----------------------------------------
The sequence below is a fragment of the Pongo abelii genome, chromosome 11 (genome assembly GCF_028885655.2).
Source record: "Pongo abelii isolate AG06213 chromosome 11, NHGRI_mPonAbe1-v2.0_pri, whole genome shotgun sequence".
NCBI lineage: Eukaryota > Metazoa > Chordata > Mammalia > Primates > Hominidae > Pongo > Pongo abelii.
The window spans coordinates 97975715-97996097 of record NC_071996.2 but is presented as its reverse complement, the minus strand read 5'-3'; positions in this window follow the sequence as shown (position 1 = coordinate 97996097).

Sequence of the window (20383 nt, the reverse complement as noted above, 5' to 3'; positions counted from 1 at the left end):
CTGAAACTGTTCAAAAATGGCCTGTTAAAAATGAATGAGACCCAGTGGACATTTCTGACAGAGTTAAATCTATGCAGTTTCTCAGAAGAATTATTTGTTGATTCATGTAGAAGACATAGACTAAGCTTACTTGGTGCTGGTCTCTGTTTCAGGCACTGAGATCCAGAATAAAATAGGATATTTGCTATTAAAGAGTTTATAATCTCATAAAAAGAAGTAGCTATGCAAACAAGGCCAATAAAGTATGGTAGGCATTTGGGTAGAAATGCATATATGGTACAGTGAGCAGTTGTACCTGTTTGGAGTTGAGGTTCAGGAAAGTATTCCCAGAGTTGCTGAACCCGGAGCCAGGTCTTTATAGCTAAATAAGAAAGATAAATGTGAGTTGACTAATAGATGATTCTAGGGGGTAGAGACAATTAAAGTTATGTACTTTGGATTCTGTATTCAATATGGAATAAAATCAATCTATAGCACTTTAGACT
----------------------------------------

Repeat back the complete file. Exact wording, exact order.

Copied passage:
The sequence below is a fragment of the Pongo abelii genome, chromosome 11 (genome assembly GCF_028885655.2).
Source record: "Pongo abelii isolate AG06213 chromosome 11, NHGRI_mPonAbe1-v2.0_pri, whole genome shotgun sequence".
NCBI lineage: Eukaryota > Metazoa > Chordata > Mammalia > Primates > Hominidae > Pongo > Pongo abelii.
The window spans coordinates 97975715-97996097 of record NC_071996.2 but is presented as its reverse complement, the minus strand read 5'-3'; positions in this window follow the sequence as shown (position 1 = coordinate 97996097).

Sequence of the window (20383 nt, the reverse complement as noted above, 5' to 3'; positions counted from 1 at the left end):
CTGAAACTGTTCAAAAATGGCCTGTTAAAAATGAATGAGACCCAGTGGACATTTCTGACAGAGTTAAATCTATGCAGTTTCTCAGAAGAATTATTTGTTGATTCATGTAGAAGACATAGACTAAGCTTACTTGGTGCTGGTCTCTGTTTCAGGCACTGAGATCCAGAATAAAATAGGATATTTGCTATTAAAGAGTTTATAATCTCATAAAAAGAAGTAGCTATGCAAACAAGGCCAATAAAGTATGGTAGGCATTTGGGTAGAAATGCATATATGGTACAGTGAGCAGTTGTACCTGTTTGGAGTTGAGGTTCAGGAAAGTATTCCCAGAGTTGCTGAACCCGGAGCCAGGTCTTTATAGCTAAATAAGAAAGATAAATGTGAGTTGACTAATAGATGATTCTAGGGGGTAGAGACAATTAAAGTTATGTACTTTGGATTCTGTATTCAATATGGAATAAAATCAATCTATAGCACTTTAGACT